Foreseeable, Foreseen, Ignored: Is Iran Advancing Its Missile Program at Home While Offshoring its Nuclear Program to North Korea?

A 1994 exposé published in the Russian language newspaper Komsomolskaya Pravda asked, “Will Kim Il-sung Explode Our Atomic Bomb?” Today one might substitute “Iran” for “Russia” given the Islamic Republic’s continuing aspirations in the realms of nuclear weapon and ballistic missiles. These ambitions and signs of an ongoing collaboration with North Korea’s lineal dictator beg a new question: Will Kim Jong-un explode Iran’s atomic bomb?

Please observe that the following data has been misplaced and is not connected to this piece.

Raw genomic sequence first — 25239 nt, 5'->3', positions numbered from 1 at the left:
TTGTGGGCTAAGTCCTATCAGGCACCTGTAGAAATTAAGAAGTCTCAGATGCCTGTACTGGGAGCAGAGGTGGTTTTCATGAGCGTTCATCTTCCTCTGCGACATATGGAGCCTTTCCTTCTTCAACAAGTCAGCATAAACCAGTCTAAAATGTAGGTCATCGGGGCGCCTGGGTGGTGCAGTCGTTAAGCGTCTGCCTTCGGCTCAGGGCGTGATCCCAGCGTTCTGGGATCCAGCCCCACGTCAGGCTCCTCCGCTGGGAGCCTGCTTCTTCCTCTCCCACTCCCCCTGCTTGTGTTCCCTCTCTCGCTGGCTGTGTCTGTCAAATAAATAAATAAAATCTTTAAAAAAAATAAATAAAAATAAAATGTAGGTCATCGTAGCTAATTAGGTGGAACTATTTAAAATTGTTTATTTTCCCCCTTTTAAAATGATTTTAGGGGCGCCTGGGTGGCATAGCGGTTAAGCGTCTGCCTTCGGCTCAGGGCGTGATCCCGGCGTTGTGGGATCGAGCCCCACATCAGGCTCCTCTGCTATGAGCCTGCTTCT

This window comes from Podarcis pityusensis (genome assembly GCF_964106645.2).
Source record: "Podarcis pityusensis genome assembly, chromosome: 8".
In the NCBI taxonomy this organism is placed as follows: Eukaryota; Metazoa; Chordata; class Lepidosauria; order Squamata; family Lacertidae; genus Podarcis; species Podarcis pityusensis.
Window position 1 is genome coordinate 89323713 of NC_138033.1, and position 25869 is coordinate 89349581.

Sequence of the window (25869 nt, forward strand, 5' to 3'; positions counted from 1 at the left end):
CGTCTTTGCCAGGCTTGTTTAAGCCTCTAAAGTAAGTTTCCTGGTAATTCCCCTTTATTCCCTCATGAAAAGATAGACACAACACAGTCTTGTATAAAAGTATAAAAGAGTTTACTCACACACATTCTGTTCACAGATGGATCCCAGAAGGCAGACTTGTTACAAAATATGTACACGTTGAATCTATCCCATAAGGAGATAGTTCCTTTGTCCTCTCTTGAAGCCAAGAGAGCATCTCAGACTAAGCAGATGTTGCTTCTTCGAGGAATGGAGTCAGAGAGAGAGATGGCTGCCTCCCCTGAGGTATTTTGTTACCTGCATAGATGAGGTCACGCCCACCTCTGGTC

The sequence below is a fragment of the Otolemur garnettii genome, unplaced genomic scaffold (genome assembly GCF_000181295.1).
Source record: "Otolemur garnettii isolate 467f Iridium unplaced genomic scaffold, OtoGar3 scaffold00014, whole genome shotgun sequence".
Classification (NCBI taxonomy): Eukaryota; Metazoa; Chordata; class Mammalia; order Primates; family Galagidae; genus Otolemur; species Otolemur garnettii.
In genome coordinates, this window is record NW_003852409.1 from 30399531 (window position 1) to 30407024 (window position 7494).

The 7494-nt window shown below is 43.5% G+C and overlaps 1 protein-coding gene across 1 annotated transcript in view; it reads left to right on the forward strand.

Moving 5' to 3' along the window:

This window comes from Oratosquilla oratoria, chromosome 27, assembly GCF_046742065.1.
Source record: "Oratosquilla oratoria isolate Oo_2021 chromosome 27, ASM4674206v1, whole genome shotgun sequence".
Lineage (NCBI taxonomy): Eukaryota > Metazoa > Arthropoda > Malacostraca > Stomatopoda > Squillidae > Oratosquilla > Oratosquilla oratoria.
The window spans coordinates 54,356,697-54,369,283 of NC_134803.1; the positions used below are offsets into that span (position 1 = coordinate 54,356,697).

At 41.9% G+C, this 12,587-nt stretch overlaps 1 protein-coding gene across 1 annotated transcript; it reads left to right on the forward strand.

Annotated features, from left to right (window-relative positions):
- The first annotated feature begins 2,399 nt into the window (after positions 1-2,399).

Evidence of a long-term strategic relationship to transfer nuclear weapon and ballistic missile technology between the Democratic People’s Republic of Korea and the Islamic Republic of Iran is unmistakable. Indeed, longstanding ties between the North Korean and the Iranian ballistic missile programs are well established. The relationship between their respective nuclear weapons programs is less easily traced through open sources, but strong indicators exist nevertheless. Defense Secretary Ashton Carter said in April 2015 that North Korea and Iran “could be” cooperating to develop a nuclear weapon. Earlier, Director of National Intelligence James Clapper said that the intelligence community “remain[s] alert to the possibility that North Korea might again export nuclear technology. Other evidence is more anecdotal, relying on unconfirmed reports that Iranian officials witnessed North Korean nuclear and uncorroborated ones of North Korean officials present at suspect Iranian nuclear facilities.

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